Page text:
“Seventy-six trombones led the big parade. With a hundred and ten cornets close at hand. They were followed by rows and rows of the finest virtuosos, the cream of every famous band!” sang Professor Harold Hill in “The Music Man.”
Wilmington has its own music man — without the shenanigans and tomfoolery of Professor Hill, of course — by the name of Paul Shivers.
Paul has been my good friend for 62 years. We first met in September 1960 at Denver Place School, the year Port William consolidated with Wilmington City Schools.
I had been a drummer, of sorts, at Port, in a band of about 20 classmates with varying degrees of talent. To say the band sounded better than the River City Boys Band would be an overstatement.
It was my second week in the new school when I met Paul, a percussionist extraordinaire. It was obvious to see, even at this early age, that Paul was a gifted musician. His drum rolls were as smooth as silk.
“Do you read music? Do you know the five-stroke roll? How about the nine-stroke roll? Do you know how to flamadiddle or paradiddle?” Paul asked me on one of our first days in the band room.
He came over and shook my sweating hands as we readied to audition for our music teacher, Rodger O. Borror. He gave his infectious laugh and that look he always gives me.
I looked at Paul with a blank stare. He might as well have been asking if I understood Einstein’s Theory of Relativity. I shook my head.
“The only song I can play on the drums is the Washington Post March,” I said. “And I don’t play that very well.”
“Just watch me,” he answered. He was flawless.
The sweat now had spread from my palms to my face, over my lips, down my back, and was settling someplace between my clavicle and shoulder blade. My blue shirt turned colors as the perspiration spread like the Mississippi River on a spring day in the backwater country.
Mr. Borror came over and asked me the same questions Paul had asked me. He didn’t request me to play, he just started writing in a little notebook he carried.
Before Mr. Borror mentioned anything to me, Paul said, “Mr. Borror, I’ll help him. He may do OK with some lessons. I’ll show him.”
There were two things I learned that day: Paul Shivers was one of the finest percussionists I have ever known; and there wasn’t a nicer, or kinder, young man. He was, and still is, a gentle soul with genuine goodness about him. We became fast friends.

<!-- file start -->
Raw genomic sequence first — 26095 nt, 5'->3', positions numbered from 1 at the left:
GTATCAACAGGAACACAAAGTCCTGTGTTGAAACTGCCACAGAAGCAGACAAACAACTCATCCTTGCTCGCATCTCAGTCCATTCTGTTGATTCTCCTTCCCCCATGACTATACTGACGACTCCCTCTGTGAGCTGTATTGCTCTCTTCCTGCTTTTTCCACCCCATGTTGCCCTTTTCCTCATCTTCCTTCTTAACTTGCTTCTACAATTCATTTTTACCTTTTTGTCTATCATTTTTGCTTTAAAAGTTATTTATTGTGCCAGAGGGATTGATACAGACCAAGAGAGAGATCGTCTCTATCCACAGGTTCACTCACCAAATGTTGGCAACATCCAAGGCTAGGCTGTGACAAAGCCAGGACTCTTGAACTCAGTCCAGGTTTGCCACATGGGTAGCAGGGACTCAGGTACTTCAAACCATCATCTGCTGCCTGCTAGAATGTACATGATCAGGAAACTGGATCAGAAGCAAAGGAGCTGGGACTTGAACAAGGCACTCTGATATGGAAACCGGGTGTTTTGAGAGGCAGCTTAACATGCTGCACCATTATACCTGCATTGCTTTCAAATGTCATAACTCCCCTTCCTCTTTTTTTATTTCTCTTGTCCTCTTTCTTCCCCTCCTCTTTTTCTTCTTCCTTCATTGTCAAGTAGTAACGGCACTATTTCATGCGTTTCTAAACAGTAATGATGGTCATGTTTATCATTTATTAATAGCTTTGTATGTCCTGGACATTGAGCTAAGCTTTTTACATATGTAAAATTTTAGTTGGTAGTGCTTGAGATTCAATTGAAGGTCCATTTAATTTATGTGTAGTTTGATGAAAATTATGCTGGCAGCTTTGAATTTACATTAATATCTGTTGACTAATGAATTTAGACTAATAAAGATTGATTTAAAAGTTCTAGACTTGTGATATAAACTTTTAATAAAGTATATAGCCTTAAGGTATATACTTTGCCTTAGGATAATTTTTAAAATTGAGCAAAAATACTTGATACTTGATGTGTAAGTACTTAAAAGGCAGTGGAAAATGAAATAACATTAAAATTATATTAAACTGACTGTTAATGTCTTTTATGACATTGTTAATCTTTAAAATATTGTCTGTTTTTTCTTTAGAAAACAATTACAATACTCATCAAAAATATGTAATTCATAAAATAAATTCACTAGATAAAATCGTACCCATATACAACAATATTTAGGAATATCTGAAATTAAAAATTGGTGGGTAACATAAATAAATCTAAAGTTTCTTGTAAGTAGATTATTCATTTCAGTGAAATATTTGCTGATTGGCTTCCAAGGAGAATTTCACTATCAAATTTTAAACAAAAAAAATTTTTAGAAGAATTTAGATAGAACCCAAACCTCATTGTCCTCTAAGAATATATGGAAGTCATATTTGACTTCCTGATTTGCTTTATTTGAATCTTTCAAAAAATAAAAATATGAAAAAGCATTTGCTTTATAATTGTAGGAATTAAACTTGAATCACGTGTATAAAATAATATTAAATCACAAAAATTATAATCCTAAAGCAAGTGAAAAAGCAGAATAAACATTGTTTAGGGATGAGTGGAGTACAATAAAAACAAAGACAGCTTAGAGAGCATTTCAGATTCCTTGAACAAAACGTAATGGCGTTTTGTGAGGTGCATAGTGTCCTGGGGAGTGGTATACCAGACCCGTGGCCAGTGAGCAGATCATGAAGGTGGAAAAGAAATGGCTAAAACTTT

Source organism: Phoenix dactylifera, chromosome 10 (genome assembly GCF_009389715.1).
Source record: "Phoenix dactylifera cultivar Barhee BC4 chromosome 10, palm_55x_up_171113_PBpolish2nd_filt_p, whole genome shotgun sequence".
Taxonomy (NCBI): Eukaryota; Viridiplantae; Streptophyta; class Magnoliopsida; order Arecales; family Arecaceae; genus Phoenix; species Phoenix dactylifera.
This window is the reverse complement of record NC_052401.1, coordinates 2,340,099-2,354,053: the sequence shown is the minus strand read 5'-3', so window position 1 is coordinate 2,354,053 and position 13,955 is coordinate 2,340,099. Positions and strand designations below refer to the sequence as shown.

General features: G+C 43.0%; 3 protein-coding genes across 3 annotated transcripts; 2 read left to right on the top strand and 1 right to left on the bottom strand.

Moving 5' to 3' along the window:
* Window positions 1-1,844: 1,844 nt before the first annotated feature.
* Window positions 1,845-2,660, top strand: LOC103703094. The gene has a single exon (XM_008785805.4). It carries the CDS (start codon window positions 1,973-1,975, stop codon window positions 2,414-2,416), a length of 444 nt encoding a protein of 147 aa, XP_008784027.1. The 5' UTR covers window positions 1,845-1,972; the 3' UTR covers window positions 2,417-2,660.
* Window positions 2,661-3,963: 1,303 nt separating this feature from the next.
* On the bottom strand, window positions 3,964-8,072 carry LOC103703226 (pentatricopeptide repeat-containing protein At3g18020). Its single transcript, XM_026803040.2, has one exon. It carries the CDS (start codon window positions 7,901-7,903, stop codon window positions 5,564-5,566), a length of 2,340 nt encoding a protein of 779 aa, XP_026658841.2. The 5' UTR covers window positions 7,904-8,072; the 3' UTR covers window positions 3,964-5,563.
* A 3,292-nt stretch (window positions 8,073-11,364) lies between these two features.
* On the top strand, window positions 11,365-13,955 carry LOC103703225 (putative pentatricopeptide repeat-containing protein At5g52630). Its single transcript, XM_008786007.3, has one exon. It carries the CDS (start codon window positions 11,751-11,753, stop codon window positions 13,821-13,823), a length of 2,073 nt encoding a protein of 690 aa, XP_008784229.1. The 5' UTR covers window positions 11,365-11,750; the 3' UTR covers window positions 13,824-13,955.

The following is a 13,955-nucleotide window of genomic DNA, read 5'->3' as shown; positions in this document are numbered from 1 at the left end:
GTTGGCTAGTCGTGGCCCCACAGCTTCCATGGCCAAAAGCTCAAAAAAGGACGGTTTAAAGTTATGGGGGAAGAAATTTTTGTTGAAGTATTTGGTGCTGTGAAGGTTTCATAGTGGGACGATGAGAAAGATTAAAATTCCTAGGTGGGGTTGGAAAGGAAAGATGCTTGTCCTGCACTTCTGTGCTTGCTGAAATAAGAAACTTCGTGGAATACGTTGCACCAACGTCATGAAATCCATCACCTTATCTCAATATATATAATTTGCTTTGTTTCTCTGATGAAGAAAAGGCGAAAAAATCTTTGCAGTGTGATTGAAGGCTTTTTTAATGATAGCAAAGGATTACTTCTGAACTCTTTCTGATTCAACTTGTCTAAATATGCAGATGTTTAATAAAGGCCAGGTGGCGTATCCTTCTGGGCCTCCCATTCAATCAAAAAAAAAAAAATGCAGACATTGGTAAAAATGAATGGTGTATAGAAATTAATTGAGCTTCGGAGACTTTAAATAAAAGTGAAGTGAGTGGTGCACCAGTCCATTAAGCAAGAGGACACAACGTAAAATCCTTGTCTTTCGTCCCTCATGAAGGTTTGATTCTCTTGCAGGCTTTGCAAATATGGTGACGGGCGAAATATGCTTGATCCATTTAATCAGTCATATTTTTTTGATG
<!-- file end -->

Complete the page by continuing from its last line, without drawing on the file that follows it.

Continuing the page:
We spent six years together in the marching, symphonic and community bands at Wilmington High School. Some of my best times were spent with Paul.
Paul quickly changed from a high-schooler to a college man. He continued his formal education in instrumental and vocal music, obtaining a bachelor’s degree in music education from Miami University and a master’s degree from Ohio University. He taught music in public schools for 38 years, most of the time “north of Columbus,” as they say.
Twenty-three years ago, Paul and his wife, Cindy, decided to return home to Wilmington. They opened a business, For A Song And A Story, one that makes you feel good when you walk inside the doors.
Paul spoke of his and Cindy’s business and said: “Here is where we shine brightest, providing top-notch instruction for anyone who wants to venture into the world of music. Over 200 students come in each week and take instruction from about 20 different instructors. The list of opportunities is nearly endless and includes piano, voice and drums as well as nearly any instrument you can imagine.”
Paul said music is his world. Thanks to him, I, like many others in Clinton County, can read music, execute the five-stroke and the nine-stroke rolls. I can even still flamadiddle and paradiddle from time to time.
For A Song And A Story is more than a music store. It is a gathering place, with memories that take us back to a different time in downtown Wilmington.
Formerly a nursing home, when we take a deep breath, we still get hints of lavender perfume of the patients still clinging to the walls and the giant wooden floorboards.
Paul and Cindy’s comfortable bookstore held us together; a balm that soothed our minds and hearts, when we needed to hear the happy music play.
When the sun goes down on Labor Day, after two decades, the large front doors of For A Song And A Story will close for the last time.
And, as the curtain came down, Marian the Librarian stood on the bridge singing, “There was love all around, but we never heard it singing. No, we never heard it at all, ‘til there was you.”
Paul Shivers, Wilmington’s special music man, we feel the same way about you.
Pat Haley is a Clinton County native and former county commissioner and sheriff.